He has been silently trying to lure ANC leader Musalia Mudavadi and Ford Kenya leader Moses Wetang’ula to support his course. He has been hosting other tribal leaders, opinion leaders, regional businessmen and community representatives for similar discussions, only to accuse the same leaders of engaging in tribal politics when they hold similar meetings with his political rivals.

In almost every region and community across the country, Ruto has handpicked a team of vocal politicians who perpetually promote tribalism through their utterances. They talk about “our community” every time they get hold of a mic.

Embraced foot soldiers

In Mt Kenya, he enjoys the backing of Moses Kuria, Rigathi Gachagua, Ndindi Nyoro and other politicians who thrive in tribal politics. Nyoro and Kuria are on record making disgraceful utterances demeaning the Luo community.

In the Rift Valley, politicians such as Oscar Sudi, Johanna Ng’eno and Samson Cherargei have been openly using expletives to warn “certain communities” against “playing with the DP”, at times in his presence.
Ruto has never condemned such sentiments, not even after Mama Ngina Kenyatta was subjected to public opprobrium.

The DP has himself been quoted speaking ill of other communities in his local dialect while in his Rift Valley backyard.

Not so long ago, the deputy president hosted them for a tribal meeting concealed as a framework of engagements for modelling an economic plan for the Mt Kenya region, which Ruto’s government would execute.
The same ‘nationalist’ Ruto has been fighting with Gideon Moi over control of the Kalenjin community. In June 2020, the deputy president reduced himself from a national leader to a tribal kingpin when he underwent a ritual coronation by the Talai elders, purportedly to instal him as the de facto leader of the community.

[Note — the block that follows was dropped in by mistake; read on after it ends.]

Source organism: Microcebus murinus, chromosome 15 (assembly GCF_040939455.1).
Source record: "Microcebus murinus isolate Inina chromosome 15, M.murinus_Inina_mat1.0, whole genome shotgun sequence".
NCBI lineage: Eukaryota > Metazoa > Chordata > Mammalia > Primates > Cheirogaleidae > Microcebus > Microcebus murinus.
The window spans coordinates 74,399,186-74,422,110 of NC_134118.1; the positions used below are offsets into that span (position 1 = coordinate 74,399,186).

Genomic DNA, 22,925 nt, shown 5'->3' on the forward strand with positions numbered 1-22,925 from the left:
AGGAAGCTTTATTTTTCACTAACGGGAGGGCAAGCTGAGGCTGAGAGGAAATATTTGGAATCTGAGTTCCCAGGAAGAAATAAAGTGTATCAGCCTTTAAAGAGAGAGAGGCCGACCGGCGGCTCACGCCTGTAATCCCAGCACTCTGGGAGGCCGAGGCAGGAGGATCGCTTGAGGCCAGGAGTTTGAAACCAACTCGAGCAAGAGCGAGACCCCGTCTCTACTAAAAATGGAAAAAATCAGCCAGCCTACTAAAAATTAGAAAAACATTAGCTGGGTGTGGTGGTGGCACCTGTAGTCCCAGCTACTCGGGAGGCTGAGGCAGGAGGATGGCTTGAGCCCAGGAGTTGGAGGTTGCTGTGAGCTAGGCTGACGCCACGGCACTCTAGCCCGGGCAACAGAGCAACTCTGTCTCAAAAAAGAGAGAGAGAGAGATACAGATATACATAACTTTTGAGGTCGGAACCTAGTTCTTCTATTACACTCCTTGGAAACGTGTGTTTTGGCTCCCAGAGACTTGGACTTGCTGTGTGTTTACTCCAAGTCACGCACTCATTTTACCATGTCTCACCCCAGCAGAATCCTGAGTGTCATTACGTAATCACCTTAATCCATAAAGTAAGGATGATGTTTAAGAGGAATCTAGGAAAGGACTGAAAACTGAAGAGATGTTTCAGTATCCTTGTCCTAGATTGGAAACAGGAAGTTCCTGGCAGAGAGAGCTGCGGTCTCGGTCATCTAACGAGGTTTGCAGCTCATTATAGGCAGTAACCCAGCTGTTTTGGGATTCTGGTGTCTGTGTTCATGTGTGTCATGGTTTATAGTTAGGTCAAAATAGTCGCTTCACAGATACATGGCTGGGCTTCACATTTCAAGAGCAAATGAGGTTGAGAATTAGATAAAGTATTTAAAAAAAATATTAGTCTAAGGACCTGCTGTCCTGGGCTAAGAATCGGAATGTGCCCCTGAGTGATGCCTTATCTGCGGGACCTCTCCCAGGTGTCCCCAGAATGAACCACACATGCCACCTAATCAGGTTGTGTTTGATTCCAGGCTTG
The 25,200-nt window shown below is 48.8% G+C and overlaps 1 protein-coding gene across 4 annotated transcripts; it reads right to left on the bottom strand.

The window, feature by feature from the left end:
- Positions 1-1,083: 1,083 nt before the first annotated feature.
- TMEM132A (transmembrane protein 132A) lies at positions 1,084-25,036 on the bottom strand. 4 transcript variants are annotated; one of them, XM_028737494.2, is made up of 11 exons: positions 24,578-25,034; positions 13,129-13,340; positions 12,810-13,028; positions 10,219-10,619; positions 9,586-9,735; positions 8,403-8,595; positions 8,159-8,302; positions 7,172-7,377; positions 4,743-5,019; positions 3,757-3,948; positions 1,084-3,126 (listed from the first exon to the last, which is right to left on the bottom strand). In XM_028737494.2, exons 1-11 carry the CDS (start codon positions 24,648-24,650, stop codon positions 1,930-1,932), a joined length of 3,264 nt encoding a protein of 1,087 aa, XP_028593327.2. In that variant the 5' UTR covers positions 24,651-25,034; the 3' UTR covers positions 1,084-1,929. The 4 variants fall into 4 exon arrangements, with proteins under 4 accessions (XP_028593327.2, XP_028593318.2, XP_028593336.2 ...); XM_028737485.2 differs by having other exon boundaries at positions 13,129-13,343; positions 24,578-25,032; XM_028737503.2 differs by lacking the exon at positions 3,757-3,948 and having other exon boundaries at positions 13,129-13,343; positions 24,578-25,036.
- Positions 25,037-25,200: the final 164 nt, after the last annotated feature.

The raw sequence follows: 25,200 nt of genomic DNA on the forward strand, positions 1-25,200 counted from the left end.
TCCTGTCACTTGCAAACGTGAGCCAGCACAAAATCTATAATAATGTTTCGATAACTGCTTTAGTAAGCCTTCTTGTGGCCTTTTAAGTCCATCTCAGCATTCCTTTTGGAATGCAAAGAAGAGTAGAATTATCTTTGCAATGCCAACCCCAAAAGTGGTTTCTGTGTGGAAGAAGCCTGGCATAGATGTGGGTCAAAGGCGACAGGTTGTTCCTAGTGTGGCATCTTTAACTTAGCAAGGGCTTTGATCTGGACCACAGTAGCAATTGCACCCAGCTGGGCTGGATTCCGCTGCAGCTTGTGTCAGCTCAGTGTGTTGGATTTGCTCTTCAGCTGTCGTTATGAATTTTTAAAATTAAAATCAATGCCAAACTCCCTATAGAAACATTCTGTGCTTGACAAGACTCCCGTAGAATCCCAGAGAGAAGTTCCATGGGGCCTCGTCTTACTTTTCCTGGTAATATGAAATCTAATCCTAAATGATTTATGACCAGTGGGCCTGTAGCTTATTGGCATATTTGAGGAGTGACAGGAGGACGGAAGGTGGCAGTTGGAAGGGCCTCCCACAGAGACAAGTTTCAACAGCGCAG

When Gideon organised a similar ceremony, Ruto’s allies hired goons to stop the Baringo senator from meeting the elders. The charged youths barricaded the road and threatened to pelt the lawmaker’s convoy with stones, forcing him to retreat and reschedule the ceremony.

It is not lost on Kenyans that during the formation of the Jubilee government in 2013, Uhuru shared equal ministerial slots with Ruto.

While Uhuru ensured his appointments reflected the face of Kenya, Ruto dished out almost all the slots to his tribesmen. He used the same tribal formula to share parastatal positions handed to him by the president.

Shockingly, most of the ministries and parastatals that were taken over by his allies were later hit by mega scandals in which taxpayers lost billions of shillings. The scandalous ministries included the Ministry of Agriculture, The National Treasury, Water, and Energy while affected parastatals included Kenya Pipeline, Kenya Power, and the National Cereals and Produce Board.

At his office in Karen, questions about the ethnic composition of his staff have been raised. Apart from a few known officials who portray the image of inclusivity, a host of employees who call shots are from his Rift Valley backyard.

According to political analyst Mark Bichachi, Ruto is still deeply involved in ethnic-based politics while branding his strategy as something else.

“Shakespeare once said that a rose by another name would still smell as sweet. Ruto is doing ethnic mobilisation but branding it as something else,” he argues, noting that the regional leaders Ruto has been meeting come in as tribal leaders, reducing the meetings to tribal gatherings.

He points to Ruto’s opposition against the Building Bridges Initiative (BBI), which seeks to boost inclusivity in Kenyan politics, as proof that the DP is still deeply immersed in tribal-based politics.